Source texture 2
Source texture 3
Source texture 4
In game example of 4WayBlend.

Luminance Adjust

The lumstart and lumend parameters adjust the luminance value into a usable range with a smoothstep.

luminance = smoothstep( lumstart, lumend, luminanceof(basetexture) )

You can think of this as adjusting the contrast of the luminance. In general, you need more contrast to get a more interesting blend.

Luminance without any adjusting
lumstart = 0.0, lumend = 0.5
lumstart = 0.0, lumend = 0.2
Note.pngNote:You can invert the result by swapping the lumstart and lumend values. For example, if your texture is of dark tiles with a bright grout, then you probably want to use the inverse luminance so that the tiles drop out after the grout.

Luminance Blending

When blending a given layer, you can choose between using the luminance of that layer or the inverse of blended luminance of the layers below it. This is done with the lumblendfactor parameters.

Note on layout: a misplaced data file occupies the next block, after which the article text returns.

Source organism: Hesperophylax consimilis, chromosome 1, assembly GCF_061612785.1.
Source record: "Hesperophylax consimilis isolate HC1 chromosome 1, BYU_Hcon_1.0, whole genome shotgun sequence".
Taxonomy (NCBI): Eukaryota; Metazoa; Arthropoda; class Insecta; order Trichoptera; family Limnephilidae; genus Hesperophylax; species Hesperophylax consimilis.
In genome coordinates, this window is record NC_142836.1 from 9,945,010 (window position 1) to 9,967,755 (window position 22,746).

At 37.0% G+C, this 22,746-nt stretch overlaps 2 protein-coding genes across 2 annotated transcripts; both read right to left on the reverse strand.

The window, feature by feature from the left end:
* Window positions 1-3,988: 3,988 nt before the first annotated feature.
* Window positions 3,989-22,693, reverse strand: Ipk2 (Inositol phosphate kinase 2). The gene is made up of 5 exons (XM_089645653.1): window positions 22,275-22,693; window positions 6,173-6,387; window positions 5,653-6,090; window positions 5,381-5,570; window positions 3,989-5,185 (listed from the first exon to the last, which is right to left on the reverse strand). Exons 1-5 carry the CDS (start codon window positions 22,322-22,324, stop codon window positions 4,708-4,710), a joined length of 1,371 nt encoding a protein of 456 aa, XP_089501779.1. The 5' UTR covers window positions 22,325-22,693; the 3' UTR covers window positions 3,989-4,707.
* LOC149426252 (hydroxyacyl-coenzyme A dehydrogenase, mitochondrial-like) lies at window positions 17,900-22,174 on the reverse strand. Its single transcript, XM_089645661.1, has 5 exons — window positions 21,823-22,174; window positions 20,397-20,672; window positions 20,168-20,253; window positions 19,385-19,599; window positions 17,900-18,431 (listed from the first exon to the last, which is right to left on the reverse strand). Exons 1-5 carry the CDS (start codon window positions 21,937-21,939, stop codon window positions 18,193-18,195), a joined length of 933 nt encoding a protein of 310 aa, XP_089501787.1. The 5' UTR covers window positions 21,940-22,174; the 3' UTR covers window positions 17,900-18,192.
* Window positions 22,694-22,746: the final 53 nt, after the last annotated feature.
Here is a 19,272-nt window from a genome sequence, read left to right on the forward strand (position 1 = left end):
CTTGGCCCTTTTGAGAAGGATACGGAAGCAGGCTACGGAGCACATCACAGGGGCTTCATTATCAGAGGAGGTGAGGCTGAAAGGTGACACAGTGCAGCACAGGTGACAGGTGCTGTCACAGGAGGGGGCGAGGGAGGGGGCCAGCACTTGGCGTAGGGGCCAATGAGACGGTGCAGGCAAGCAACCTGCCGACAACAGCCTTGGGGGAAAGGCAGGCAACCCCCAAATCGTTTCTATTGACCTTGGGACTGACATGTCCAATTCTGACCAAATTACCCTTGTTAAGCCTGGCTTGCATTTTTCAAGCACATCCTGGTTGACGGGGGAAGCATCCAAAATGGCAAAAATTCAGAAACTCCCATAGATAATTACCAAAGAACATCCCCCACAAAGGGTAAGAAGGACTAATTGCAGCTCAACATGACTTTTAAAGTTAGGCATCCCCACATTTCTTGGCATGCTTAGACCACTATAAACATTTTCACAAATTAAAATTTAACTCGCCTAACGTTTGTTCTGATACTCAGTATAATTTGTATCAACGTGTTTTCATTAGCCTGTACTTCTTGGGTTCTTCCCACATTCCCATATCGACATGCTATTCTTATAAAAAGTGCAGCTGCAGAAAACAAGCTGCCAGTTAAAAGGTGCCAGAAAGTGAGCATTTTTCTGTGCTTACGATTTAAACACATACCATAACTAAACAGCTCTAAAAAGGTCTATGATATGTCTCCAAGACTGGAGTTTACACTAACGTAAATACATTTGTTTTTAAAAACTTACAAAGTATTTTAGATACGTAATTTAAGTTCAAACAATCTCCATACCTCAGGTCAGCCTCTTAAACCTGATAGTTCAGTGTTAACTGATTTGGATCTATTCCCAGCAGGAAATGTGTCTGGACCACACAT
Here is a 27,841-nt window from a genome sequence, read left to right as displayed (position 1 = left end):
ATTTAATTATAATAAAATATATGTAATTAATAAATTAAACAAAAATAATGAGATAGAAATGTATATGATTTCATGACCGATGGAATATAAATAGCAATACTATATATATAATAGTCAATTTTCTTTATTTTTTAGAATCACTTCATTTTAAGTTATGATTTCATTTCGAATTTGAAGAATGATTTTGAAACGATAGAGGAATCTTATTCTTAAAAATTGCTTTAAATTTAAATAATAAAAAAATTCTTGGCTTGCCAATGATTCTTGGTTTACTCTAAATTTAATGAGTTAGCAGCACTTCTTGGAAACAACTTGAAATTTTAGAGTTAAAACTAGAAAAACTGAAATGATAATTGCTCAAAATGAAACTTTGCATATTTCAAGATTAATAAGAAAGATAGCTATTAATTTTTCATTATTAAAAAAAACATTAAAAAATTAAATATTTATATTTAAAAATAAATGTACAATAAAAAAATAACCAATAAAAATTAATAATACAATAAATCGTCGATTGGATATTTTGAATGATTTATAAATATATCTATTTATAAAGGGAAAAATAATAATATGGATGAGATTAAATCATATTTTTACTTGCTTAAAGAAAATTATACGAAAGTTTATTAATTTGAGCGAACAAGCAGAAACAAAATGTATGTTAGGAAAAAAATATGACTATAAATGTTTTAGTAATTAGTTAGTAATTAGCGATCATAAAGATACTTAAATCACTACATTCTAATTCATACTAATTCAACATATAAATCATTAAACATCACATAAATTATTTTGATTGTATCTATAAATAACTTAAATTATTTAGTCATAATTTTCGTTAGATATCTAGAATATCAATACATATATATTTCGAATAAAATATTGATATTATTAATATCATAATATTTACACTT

lumblendfactor = 1.0
lumblendfactor = 0.5
lumblendfactor = 0.0

Vertex Blend Modulate

The resulting luminance is used to modulate the vertex blend value with this formula:

blend = vertexblend * luminance + vertexblend

The vertexblend is what you paint using the blend tool in hammer.

Blend without Luminance
Blend with Luminance

Blend Adjust

Finally, the result of that formula is adjusted by another smoothstep with the blendstart and blendend parameters.

blend = smoothstep( blendstart, blendend, blend )

You can think of this as adjusting the sharpness of the blend.

blendstart = 0.75, blendend = 1.0
blendstart = 0.90, blendend = 1.0


Most of these parameters have counterparts that can be applied to the first, second, third or fourth layers of a material. For brevity's sake, this will be indicated by 1 to 4 where applicable. Note that a lack of 1 means that, if intended for use with the first layer, there should simply be no number in that place.

See $basetexture. Defines the albedo texture for a given layer.
See $surfaceprop. Defines the type of surface and its properties for a given layer.